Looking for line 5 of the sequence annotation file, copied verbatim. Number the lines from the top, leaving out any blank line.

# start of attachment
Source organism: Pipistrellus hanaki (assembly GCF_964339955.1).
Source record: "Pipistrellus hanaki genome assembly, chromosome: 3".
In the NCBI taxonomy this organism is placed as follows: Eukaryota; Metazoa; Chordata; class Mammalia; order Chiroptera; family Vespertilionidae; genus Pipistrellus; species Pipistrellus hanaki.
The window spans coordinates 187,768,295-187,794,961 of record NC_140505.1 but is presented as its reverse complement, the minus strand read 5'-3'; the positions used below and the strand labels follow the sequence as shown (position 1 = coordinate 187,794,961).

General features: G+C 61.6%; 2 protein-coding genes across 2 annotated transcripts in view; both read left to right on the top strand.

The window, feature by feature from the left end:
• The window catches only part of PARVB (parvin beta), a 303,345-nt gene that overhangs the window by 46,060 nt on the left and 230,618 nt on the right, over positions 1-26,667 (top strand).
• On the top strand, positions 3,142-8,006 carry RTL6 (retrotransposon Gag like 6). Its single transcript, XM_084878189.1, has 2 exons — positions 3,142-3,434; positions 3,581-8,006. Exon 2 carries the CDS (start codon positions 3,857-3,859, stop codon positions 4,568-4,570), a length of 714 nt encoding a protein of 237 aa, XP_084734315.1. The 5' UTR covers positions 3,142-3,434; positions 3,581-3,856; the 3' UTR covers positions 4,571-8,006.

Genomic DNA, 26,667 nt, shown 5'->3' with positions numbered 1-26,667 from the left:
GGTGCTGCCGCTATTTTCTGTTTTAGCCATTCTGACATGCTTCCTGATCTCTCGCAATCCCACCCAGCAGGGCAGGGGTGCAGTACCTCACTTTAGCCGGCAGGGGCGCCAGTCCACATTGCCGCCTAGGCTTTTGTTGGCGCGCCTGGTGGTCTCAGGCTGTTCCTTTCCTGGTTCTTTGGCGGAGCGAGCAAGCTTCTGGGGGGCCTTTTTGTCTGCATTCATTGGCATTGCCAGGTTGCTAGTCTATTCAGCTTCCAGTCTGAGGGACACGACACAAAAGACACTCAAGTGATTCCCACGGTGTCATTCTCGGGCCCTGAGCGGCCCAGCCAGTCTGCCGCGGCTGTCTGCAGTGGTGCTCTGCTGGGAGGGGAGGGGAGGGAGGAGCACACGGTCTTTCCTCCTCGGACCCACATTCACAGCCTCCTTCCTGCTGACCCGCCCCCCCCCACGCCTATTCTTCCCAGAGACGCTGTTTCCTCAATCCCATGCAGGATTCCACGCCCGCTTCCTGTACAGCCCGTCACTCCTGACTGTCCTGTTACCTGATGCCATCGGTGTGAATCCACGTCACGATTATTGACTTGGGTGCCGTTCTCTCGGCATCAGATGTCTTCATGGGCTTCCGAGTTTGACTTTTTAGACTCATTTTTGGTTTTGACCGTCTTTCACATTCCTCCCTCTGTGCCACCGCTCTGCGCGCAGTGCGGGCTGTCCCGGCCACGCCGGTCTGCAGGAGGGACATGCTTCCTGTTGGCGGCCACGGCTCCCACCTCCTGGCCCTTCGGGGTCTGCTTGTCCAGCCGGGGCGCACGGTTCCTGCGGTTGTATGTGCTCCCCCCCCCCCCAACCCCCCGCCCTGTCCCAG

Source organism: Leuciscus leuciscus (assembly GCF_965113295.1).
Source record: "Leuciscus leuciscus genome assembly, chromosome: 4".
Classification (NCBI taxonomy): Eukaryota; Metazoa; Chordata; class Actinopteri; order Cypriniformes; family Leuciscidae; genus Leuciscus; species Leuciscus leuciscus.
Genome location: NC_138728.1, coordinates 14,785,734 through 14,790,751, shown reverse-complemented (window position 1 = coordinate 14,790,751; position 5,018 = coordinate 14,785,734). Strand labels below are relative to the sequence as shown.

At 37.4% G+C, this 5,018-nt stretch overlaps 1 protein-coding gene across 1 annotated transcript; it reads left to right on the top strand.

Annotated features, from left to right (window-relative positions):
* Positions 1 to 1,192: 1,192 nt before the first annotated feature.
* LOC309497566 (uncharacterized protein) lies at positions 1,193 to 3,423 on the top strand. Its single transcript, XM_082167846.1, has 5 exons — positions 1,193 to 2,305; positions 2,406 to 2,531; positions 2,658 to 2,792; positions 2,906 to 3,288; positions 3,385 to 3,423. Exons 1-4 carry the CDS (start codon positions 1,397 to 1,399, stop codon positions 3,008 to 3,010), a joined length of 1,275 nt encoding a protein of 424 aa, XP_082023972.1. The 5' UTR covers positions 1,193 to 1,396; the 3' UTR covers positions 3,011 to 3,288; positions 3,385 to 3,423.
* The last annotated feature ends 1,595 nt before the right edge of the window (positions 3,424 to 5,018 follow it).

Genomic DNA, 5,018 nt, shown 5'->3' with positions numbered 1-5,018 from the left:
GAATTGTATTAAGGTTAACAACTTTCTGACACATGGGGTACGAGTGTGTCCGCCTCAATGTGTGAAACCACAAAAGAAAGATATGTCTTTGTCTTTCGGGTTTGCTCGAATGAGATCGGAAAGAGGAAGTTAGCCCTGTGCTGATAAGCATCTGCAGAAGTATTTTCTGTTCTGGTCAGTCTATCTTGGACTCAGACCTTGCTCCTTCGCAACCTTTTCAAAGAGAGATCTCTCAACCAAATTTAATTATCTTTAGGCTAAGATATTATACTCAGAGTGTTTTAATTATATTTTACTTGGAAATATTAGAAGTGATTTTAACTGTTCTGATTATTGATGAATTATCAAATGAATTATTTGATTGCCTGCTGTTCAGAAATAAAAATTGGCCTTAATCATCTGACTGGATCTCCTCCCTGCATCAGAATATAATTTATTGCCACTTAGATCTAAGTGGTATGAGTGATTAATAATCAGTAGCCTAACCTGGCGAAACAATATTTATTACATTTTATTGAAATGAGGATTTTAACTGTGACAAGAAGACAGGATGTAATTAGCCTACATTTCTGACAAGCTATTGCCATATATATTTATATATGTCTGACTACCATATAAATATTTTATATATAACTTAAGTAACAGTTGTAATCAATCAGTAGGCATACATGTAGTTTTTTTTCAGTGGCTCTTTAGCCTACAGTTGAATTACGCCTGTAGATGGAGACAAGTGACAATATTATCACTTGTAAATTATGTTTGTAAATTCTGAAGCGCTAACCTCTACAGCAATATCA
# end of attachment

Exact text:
General features: G+C 61.6%; 2 protein-coding genes across 2 annotated transcripts in view; both read left to right on the top strand.